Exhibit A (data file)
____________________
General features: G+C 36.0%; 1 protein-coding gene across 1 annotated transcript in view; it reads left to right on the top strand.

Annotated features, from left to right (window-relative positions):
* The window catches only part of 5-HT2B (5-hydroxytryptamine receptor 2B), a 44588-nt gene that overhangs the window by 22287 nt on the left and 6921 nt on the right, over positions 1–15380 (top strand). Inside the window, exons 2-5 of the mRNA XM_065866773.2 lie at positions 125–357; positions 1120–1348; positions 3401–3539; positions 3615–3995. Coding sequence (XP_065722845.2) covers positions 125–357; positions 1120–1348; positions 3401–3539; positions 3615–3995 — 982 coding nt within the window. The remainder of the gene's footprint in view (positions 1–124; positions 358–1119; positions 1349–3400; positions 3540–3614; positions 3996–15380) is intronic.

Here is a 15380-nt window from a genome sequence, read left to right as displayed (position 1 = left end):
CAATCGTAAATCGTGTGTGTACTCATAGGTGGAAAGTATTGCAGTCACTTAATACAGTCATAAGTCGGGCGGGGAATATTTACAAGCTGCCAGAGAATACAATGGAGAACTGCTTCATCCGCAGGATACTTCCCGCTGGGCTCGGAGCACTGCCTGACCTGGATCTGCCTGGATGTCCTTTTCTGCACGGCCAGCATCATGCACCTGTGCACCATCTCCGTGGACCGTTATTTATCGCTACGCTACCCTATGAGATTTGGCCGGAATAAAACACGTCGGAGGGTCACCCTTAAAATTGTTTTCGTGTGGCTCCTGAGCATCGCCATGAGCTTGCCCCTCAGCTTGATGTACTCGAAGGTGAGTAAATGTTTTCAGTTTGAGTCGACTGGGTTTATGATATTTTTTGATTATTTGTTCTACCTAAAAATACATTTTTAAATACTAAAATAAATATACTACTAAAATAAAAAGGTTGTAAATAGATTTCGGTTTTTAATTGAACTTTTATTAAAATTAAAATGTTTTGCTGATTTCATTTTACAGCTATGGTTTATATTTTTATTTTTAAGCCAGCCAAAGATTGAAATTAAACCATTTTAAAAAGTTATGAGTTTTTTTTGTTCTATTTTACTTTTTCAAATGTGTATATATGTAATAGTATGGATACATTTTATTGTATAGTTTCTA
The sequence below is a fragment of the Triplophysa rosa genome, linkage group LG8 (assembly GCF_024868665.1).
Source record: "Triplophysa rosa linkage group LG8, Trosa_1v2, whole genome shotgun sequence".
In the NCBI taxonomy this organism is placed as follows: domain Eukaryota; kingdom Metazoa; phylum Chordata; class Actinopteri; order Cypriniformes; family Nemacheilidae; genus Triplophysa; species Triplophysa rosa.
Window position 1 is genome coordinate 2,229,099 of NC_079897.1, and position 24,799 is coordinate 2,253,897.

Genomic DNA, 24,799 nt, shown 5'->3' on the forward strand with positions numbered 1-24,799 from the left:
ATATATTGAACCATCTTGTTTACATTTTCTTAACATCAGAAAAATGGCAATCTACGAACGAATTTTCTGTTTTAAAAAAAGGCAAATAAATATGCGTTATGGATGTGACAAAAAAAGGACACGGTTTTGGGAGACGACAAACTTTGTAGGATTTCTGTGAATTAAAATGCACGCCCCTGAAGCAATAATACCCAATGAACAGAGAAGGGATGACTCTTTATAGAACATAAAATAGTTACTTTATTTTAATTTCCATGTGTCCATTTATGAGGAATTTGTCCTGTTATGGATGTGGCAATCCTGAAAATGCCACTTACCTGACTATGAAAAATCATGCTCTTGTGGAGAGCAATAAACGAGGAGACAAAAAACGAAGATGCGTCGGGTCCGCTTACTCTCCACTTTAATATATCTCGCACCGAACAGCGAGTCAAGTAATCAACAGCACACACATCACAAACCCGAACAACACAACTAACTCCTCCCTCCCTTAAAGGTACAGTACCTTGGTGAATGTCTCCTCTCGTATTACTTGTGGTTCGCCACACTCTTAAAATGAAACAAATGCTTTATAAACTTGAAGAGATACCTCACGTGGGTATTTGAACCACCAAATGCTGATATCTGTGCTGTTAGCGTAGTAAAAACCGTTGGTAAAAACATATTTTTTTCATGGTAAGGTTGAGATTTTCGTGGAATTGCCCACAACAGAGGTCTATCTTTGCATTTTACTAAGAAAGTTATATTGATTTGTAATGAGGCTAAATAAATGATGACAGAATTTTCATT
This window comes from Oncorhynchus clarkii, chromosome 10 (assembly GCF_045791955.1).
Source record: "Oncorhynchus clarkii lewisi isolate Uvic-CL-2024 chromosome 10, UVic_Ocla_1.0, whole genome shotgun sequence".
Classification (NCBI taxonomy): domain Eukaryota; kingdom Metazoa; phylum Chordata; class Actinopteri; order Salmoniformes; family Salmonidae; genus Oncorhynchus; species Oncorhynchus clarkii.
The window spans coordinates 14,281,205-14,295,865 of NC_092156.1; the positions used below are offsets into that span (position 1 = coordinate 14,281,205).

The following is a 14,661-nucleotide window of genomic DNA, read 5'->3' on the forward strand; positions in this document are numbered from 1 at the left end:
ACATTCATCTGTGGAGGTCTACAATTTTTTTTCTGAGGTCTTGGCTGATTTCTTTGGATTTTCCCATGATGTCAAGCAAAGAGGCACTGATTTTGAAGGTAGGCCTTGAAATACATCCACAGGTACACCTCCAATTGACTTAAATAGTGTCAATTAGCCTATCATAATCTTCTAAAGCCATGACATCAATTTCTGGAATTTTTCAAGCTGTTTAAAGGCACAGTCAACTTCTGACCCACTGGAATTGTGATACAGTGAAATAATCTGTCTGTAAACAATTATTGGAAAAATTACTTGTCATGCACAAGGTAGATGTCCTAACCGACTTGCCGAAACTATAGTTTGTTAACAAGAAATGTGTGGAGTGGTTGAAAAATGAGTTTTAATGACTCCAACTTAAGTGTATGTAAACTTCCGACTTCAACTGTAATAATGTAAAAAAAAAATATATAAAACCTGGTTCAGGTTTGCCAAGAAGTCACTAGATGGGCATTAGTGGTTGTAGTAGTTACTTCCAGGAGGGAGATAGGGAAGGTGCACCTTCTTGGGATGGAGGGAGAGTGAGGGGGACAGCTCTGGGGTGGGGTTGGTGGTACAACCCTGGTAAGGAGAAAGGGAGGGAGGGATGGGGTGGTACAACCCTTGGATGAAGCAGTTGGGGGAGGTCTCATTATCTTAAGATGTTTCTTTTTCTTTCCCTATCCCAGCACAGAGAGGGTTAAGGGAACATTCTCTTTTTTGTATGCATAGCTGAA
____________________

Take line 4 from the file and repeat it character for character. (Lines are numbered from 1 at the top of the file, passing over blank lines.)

Here is a 15380-nt window from a genome sequence, read left to right as displayed (position 1 = left end):